These students weren't hanging out with their friends, goofing around, drinking beer and acting in school plays. They were acting on the WORLD stage, openly rebelling against a totalitarian regime, showing little fear of the consequences, with the TV cameras of countless countries focused on their bravery.

I knew what that meant, defying the regime, because despite my political apathy, I do come from a Cuban family--mother, father, grandparents, all exiles from Communism. My father did time in a Castro prision. I had heard stories all my life about the repression of a Communist regime. So I looked at those students on my TV in wonder, they were my contemporaries, and I felt a sense of shame for being such a fluffball at my age.

Then the massacre came on the night of June 4th. Horror.

Then the following day, the sun rose and was shining bright, and a column of tanks was leaving the square, where the night before they had squashed the students like so many cockroaches.

THEN: a skinny guy in a white shirt and black pants stepped in front of the tanks, and he stood his ground.

And I cried.

Tears flowed down my face, and from then on, I paid attention to politics, and kept myself informed of what was happening on the world stage, and by the next presidential election, I had realized that the Republican party may mesh with my father's views, but it didn't with mine; and I became a Democrat.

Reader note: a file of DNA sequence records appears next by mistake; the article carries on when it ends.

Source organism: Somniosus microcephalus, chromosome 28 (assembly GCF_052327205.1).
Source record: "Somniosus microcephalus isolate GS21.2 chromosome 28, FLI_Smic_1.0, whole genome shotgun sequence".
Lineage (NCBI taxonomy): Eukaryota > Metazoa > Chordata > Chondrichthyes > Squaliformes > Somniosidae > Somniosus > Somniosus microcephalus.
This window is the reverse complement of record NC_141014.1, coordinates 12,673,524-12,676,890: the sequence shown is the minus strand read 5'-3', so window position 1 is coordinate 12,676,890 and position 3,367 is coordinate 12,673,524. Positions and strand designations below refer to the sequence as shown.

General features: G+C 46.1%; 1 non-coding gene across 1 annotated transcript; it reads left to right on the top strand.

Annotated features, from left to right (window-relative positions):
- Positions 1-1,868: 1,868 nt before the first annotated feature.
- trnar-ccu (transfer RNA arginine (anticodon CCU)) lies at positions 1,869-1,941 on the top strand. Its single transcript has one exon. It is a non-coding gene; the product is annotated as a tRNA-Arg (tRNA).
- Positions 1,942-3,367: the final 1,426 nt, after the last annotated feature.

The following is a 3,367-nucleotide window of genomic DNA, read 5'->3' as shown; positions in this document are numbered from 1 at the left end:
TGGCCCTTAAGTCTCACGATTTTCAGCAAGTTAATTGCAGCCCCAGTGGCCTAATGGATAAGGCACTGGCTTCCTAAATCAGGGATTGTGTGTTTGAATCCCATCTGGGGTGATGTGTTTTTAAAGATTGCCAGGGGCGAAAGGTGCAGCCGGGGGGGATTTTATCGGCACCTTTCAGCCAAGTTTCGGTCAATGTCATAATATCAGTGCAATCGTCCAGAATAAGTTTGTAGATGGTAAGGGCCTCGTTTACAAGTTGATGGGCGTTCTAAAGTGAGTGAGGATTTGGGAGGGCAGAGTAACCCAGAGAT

The tank man has been a big influence on my life. As I watched him and saw the photos of him in the papers, I thought, I'm not fit to shine that guy's shoes.

And actually, I still don't think I am.

That man is a hero to me. He's an international icon of defiance in the face of oppression-- the everyman against the grinding machine.

May he still be living today, and may he know that what he did in those few minutes has been seen and admired by millions of people around the globe. I imagine he knows this, and is keeping his renowned heroism a secret with a slight smile.

But again, this is just a bright scenario which is a product of my imagination, because that wonderful man has been a product of my imagination for 20 years and counting.